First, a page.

Consciousness, perception, attention, introspection, thought, emotion—these and kindred concepts seem basic to understanding what we are, how we can know, and what we value. But they generate obscurities and disputes that should make us wonder whether we really know what we’re talking about when we use them. We need to interpret them--carefully, persistently--if we're to reach a satisfactory self-understanding and rightly assess theories in which they figure. This effort at interpretation and assessment--philosophy of mind--should draw on evidence from a variety of sources. But earnestly pursued, it inevitably leads us back to critical self-examination. 

In my work, the central task is to develop a conception of consciousness. For the last sixty years or so, philosophy of mind has often treated consciousness mainly as a threat—a troublemaker we must either quarantine from other aspects of mind and abandon as a mystery, or try to subdue by impoverishing its content, or discrediting  introspective awareness of it--as a prelude to its elimination or reduction.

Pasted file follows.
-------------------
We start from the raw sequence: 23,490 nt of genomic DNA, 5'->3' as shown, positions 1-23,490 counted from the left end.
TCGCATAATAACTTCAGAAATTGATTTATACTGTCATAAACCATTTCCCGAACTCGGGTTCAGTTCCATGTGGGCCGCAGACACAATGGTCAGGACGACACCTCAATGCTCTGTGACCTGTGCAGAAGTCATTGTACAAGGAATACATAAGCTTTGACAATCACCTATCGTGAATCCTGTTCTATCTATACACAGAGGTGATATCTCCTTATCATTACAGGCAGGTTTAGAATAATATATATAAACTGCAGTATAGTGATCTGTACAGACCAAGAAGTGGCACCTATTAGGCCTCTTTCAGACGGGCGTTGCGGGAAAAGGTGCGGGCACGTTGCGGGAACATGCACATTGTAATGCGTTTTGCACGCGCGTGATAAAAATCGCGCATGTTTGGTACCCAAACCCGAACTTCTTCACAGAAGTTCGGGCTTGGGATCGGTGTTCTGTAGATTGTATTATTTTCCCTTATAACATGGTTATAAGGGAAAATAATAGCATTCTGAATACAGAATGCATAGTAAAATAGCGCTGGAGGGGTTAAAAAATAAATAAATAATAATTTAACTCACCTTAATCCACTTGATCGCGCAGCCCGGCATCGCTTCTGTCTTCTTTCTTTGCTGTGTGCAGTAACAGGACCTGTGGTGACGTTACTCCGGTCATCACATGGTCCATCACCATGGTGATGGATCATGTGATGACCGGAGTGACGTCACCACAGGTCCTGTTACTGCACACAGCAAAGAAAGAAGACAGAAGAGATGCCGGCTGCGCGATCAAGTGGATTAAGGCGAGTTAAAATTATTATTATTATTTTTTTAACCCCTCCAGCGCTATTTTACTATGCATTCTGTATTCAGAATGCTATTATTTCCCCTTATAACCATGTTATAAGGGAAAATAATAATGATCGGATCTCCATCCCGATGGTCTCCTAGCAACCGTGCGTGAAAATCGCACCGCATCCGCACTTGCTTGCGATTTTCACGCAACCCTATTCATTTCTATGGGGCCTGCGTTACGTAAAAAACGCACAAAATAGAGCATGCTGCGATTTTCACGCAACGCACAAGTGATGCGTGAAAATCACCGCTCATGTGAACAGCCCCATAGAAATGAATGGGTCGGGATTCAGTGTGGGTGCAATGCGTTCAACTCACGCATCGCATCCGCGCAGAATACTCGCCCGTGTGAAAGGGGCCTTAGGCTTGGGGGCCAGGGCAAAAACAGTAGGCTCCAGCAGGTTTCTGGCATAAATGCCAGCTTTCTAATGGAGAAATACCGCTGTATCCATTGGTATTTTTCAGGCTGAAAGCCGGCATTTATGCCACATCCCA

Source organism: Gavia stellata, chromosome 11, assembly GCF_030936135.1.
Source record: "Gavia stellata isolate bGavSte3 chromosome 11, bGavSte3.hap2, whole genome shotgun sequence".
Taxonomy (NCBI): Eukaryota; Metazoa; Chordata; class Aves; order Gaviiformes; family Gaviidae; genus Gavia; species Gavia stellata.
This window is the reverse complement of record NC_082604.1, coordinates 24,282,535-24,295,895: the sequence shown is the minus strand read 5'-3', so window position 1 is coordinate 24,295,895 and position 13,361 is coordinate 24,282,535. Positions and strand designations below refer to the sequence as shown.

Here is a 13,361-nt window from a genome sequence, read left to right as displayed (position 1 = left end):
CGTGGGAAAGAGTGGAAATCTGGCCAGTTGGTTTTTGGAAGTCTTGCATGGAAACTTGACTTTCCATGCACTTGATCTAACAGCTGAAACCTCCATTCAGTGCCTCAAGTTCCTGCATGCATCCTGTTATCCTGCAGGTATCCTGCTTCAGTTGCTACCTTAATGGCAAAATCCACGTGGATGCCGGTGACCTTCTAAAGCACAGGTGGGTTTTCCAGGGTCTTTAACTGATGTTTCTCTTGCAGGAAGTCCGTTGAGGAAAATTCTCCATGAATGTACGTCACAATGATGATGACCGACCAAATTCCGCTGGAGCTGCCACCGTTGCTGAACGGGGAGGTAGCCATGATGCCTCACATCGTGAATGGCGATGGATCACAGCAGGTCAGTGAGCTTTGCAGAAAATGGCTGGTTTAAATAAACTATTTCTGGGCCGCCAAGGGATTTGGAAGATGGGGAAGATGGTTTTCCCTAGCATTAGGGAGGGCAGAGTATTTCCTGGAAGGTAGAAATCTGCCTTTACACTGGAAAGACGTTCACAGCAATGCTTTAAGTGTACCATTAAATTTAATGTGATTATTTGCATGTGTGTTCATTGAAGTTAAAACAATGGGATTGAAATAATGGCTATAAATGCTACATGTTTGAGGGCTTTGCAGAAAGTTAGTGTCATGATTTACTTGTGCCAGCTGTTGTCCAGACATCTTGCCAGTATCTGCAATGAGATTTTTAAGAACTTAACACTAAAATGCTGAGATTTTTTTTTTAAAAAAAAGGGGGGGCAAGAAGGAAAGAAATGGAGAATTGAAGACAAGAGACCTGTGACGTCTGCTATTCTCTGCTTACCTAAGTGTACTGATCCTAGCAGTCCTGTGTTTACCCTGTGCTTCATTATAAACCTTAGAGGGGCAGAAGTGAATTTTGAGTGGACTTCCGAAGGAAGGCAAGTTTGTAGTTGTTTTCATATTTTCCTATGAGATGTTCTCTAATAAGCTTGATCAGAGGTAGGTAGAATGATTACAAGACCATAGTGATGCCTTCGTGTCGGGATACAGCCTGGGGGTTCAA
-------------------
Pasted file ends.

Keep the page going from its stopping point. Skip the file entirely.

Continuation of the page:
I want to explore and promote an alternative. Happily realist about consciousness, and inclusive about what it embraces, I welcome it as worthy of appreciation in its own right, and urge that, to this end, our first-person awareness of experience be cultivated, not belittled. Reasoned self-reflection can indeed reveal the shortcomings of certain ways of trying to explain consciousness. But it can also be a positive force—leading us to understand ourselves better through better understanding what consciousness is, how it makes knowledge possible, and why we care about it.




Research Themes